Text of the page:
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   Chapter 15 No.15

Picture and Text / 1893 By Henry James Characters: 3324

Updated: 2017-12-01 00:03


The Collapse and Rebuilding of the Campanile.

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In January of 1916 a storm swept over the whole of the Coast Country of California from north to south, doing considerable damage on every hand. In the Pala Valley the rain fell in volumes. For twenty-four hours it never ceased, it being estimated that twelve inches fell during that time. The pouring floods swept over the valley, and soon began to undermine the adobe foundations of the tower. The base was simply a piled-up mass of adobe, covered with cobble-stones, which, however, had withstood the storms and the earthquakes of a hundred years. As soon as a few of these cobble-stones were removed by the flood, the clay beneath began to wash away with startling rapidity. Nothing, however, could be done to prevent the rushing torrent that eagerly ate away the ever-softening clay, and at three o'clock in the afternoon of January 27th, those who watched with bated breath, anxious hearts, and prayerful longings, were saddened by seeing the more solid part of the base drop apart, thus removing all support to the tower. The next moment it toppled forward and fell with a splash into the muddy water surging at its feet. As it fell it broke into several pieces, but, fortunately, the bells sank into soft mud, and were afterwards found uninjured, to the delight of pastor, Indians, and all the inhabitants of the country around about.

What now should be done? Had the Indians been alone there is little doubt but that their love for the interesting and historic tower would have led them, unaided and alone, to reconstruct it. But in their pastor, the Rev. George D. Doyle, they had one upon w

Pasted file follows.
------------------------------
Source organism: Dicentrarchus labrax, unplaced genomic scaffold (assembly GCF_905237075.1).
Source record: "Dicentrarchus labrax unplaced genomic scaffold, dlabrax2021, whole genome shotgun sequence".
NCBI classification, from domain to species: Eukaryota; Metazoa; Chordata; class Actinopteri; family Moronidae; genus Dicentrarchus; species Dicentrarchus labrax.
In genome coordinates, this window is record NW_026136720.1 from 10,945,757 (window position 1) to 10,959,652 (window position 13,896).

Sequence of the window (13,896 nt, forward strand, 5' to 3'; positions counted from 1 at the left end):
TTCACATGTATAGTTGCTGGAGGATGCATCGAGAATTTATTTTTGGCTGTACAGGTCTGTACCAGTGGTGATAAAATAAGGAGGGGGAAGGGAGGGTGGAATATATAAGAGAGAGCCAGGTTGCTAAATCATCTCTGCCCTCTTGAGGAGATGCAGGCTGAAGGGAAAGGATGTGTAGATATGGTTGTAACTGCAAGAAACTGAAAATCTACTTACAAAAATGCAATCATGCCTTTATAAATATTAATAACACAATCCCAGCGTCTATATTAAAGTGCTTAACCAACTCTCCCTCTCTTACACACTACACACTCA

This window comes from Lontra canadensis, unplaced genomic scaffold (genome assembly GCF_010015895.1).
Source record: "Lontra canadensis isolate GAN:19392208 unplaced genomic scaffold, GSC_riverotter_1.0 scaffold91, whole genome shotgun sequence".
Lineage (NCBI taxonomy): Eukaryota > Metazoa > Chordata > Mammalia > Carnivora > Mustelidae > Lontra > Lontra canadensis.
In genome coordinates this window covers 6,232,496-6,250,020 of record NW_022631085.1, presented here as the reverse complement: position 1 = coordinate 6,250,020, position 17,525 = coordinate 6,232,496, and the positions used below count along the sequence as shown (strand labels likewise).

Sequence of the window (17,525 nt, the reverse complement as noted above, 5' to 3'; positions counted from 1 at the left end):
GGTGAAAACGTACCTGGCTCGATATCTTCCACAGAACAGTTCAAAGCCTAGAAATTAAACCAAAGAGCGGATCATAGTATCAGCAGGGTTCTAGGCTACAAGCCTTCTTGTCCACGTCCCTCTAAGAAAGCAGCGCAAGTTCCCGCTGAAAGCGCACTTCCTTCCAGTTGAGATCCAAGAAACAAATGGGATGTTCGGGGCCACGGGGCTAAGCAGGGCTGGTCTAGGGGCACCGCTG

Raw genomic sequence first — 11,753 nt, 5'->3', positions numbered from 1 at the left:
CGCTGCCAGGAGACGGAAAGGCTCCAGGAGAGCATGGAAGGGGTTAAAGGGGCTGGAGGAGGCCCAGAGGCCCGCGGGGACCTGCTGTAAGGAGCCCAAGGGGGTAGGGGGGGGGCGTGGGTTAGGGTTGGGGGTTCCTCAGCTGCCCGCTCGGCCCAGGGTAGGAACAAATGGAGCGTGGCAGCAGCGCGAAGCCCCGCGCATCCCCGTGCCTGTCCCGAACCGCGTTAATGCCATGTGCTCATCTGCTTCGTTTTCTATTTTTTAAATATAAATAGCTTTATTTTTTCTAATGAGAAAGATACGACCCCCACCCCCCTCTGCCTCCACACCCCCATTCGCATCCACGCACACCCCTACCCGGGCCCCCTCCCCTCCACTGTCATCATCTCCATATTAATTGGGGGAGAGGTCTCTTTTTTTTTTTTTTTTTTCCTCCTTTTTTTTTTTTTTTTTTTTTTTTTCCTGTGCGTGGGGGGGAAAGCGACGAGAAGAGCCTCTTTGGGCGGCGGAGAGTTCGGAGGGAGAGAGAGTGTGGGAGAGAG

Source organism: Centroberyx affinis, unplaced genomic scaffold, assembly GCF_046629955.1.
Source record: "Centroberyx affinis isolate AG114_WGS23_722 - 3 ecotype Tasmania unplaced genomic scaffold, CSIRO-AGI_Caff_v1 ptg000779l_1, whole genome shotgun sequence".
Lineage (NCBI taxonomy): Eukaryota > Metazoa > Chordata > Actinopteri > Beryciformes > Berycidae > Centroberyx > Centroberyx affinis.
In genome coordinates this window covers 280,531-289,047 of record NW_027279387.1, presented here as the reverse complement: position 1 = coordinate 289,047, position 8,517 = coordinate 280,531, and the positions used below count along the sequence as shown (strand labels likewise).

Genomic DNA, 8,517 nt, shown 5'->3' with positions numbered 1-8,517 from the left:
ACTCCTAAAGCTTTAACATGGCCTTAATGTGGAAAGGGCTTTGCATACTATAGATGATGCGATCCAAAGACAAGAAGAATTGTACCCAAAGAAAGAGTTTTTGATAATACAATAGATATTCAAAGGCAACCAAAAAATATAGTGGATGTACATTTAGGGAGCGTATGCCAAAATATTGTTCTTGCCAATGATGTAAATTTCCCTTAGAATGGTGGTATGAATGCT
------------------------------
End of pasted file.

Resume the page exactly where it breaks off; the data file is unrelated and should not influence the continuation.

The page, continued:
hom they have long learned to rely as a real leader, in all things pertaining to their welfare. Father Doyle at once put himself in communication with friends throughout the country. In San Diego he appealed to Mr. George W. Marston and Mr. Thomas Getz, the former one of the most public spirited benefactors of that city, the latter being well known for his interest in the Missions, from his exhibit at the Panama-California Exposition and his lectures on the same subject at "Ramona's Marriage-Place," at Old San Diego. These gentlemen immediately undertook to raise at least one-fifth of the amount estimated for the Campanile's repair. Other friends responded nobly, and the work of rebuilding was immediately begun.

It was the substantial gift, however, of Mrs. George I. Kyte, of Santa Monica, Calif., that made it possible to complete the work in so short a time.

A solid and substantial concrete base twelve feet long, twelve feet deep, and five feet wide, was first erected, so that no storm of the future could undermine it. Then carefully following the plan of the old tower, using the old material as far as possible, and not neglecting a single detail, the new tower slowly arose to its completion. The old cross-timbers for the bells, were again given their sweet burden, the original cactus saved from the ruins was planted again at the foot of the cross, the cobble-stones of the base, also, were put back into place and neatly white-washed. Hence, except that it looks so new, Padre Peyri himself would not know it from the tower of his own erection

FOOTNOTE

[A] In and Out of the Old Missions, Little, Brown & Co., Boston.

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